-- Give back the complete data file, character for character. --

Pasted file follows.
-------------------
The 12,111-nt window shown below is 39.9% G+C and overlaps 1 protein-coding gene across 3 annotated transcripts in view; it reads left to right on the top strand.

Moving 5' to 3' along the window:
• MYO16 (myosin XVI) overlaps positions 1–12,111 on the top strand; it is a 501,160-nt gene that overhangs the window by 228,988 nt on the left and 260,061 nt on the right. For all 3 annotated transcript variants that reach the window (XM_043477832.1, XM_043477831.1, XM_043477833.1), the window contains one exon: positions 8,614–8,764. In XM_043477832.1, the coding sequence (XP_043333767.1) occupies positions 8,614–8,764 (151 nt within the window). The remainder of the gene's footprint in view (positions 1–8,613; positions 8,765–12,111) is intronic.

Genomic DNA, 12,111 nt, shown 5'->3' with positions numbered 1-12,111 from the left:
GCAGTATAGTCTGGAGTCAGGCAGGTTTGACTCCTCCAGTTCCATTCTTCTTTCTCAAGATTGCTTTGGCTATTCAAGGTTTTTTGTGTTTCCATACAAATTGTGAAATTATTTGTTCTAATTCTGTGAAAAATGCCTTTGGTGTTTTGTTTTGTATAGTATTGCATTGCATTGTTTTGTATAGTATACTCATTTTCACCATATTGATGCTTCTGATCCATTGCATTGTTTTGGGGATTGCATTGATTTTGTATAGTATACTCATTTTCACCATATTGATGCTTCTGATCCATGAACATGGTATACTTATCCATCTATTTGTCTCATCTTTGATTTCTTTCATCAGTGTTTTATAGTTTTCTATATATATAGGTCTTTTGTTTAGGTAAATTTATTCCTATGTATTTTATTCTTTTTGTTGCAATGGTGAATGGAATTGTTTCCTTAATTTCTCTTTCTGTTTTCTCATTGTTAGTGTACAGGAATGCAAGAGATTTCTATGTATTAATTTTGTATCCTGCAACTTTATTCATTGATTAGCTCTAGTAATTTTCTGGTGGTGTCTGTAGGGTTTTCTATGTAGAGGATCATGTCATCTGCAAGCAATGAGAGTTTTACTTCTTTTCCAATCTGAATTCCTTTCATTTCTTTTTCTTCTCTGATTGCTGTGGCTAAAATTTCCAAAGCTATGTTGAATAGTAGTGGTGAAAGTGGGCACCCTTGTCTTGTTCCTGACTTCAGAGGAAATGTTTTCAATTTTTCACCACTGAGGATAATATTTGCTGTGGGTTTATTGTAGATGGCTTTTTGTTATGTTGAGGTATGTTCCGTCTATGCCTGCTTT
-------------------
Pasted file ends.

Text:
The 12,111-nt window shown below is 39.9% G+C and overlaps 1 protein-coding gene across 3 annotated transcripts in view; it reads left to right on the top strand.

Moving 5' to 3' along the window:
• MYO16 (myosin XVI) overlaps positions 1–12,111 on the top strand; it is a 501,160-nt gene that overhangs the window by 228,988 nt on the left and 260,061 nt on the right. For all 3 annotated transcript variants that reach the window (XM_043477832.1, XM_043477831.1, XM_043477833.1), the window contains one exon: positions 8,614–8,764. In XM_043477832.1, the coding sequence (XP_043333767.1) occupies positions 8,614–8,764 (151 nt within the window). The remainder of the gene's footprint in view (positions 1–8,613; positions 8,765–12,111) is intronic.

Genomic DNA, 12,111 nt, shown 5'->3' with positions numbered 1-12,111 from the left:
GCAGTATAGTCTGGAGTCAGGCAGGTTTGACTCCTCCAGTTCCATTCTTCTTTCTCAAGATTGCTTTGGCTATTCAAGGTTTTTTGTGTTTCCATACAAATTGTGAAATTATTTGTTCTAATTCTGTGAAAAATGCCTTTGGTGTTTTGTTTTGTATAGTATTGCATTGCATTGTTTTGTATAGTATACTCATTTTCACCATATTGATGCTTCTGATCCATTGCATTGTTTTGGGGATTGCATTGATTTTGTATAGTATACTCATTTTCACCATATTGATGCTTCTGATCCATGAACATGGTATACTTATCCATCTATTTGTCTCATCTTTGATTTCTTTCATCAGTGTTTTATAGTTTTCTATATATATAGGTCTTTTGTTTAGGTAAATTTATTCCTATGTATTTTATTCTTTTTGTTGCAATGGTGAATGGAATTGTTTCCTTAATTTCTCTTTCTGTTTTCTCATTGTTAGTGTACAGGAATGCAAGAGATTTCTATGTATTAATTTTGTATCCTGCAACTTTATTCATTGATTAGCTCTAGTAATTTTCTGGTGGTGTCTGTAGGGTTTTCTATGTAGAGGATCATGTCATCTGCAAGCAATGAGAGTTTTACTTCTTTTCCAATCTGAATTCCTTTCATTTCTTTTTCTTCTCTGATTGCTGTGGCTAAAATTTCCAAAGCTATGTTGAATAGTAGTGGTGAAAGTGGGCACCCTTGTCTTGTTCCTGACTTCAGAGGAAATGTTTTCAATTTTTCACCACTGAGGATAATATTTGCTGTGGGTTTATTGTAGATGGCTTTTTGTTATGTTGAGGTATGTTCCGTCTATGCCTGCTTT